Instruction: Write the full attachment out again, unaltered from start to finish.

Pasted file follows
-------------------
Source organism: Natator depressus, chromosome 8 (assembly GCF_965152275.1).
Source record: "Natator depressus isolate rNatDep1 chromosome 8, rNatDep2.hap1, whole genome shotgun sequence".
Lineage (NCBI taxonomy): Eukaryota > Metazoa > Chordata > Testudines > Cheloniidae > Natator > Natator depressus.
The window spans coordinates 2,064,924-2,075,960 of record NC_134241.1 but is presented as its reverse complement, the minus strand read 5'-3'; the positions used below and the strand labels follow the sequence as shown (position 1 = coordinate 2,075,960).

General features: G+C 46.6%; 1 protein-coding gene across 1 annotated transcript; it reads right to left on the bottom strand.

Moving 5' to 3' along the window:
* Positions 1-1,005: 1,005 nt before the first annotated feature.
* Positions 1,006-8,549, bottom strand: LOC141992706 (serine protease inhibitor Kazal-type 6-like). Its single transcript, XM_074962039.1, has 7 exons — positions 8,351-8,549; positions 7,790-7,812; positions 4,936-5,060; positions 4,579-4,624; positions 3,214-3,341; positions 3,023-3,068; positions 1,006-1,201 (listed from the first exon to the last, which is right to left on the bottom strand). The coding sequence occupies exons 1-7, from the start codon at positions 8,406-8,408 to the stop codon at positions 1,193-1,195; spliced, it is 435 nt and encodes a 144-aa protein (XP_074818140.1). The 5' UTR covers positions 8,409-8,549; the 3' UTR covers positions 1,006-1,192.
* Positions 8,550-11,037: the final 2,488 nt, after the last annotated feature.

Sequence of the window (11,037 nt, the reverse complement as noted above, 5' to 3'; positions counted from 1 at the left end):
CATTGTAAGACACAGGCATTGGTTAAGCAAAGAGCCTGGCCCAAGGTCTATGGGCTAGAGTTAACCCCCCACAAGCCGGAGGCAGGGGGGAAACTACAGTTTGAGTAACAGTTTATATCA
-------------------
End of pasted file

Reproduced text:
Source organism: Natator depressus, chromosome 8 (assembly GCF_965152275.1).
Source record: "Natator depressus isolate rNatDep1 chromosome 8, rNatDep2.hap1, whole genome shotgun sequence".
Lineage (NCBI taxonomy): Eukaryota > Metazoa > Chordata > Testudines > Cheloniidae > Natator > Natator depressus.
The window spans coordinates 2,064,924-2,075,960 of record NC_134241.1 but is presented as its reverse complement, the minus strand read 5'-3'; the positions used below and the strand labels follow the sequence as shown (position 1 = coordinate 2,075,960).

General features: G+C 46.6%; 1 protein-coding gene across 1 annotated transcript; it reads right to left on the bottom strand.

Moving 5' to 3' along the window:
* Positions 1-1,005: 1,005 nt before the first annotated feature.
* Positions 1,006-8,549, bottom strand: LOC141992706 (serine protease inhibitor Kazal-type 6-like). Its single transcript, XM_074962039.1, has 7 exons — positions 8,351-8,549; positions 7,790-7,812; positions 4,936-5,060; positions 4,579-4,624; positions 3,214-3,341; positions 3,023-3,068; positions 1,006-1,201 (listed from the first exon to the last, which is right to left on the bottom strand). The coding sequence occupies exons 1-7, from the start codon at positions 8,406-8,408 to the stop codon at positions 1,193-1,195; spliced, it is 435 nt and encodes a 144-aa protein (XP_074818140.1). The 5' UTR covers positions 8,409-8,549; the 3' UTR covers positions 1,006-1,192.
* Positions 8,550-11,037: the final 2,488 nt, after the last annotated feature.

Sequence of the window (11,037 nt, the reverse complement as noted above, 5' to 3'; positions counted from 1 at the left end):
CATTGTAAGACACAGGCATTGGTTAAGCAAAGAGCCTGGCCCAAGGTCTATGGGCTAGAGTTAACCCCCCACAAGCCGGAGGCAGGGGGGAAACTACAGTTTGAGTAACAGTTTATATCA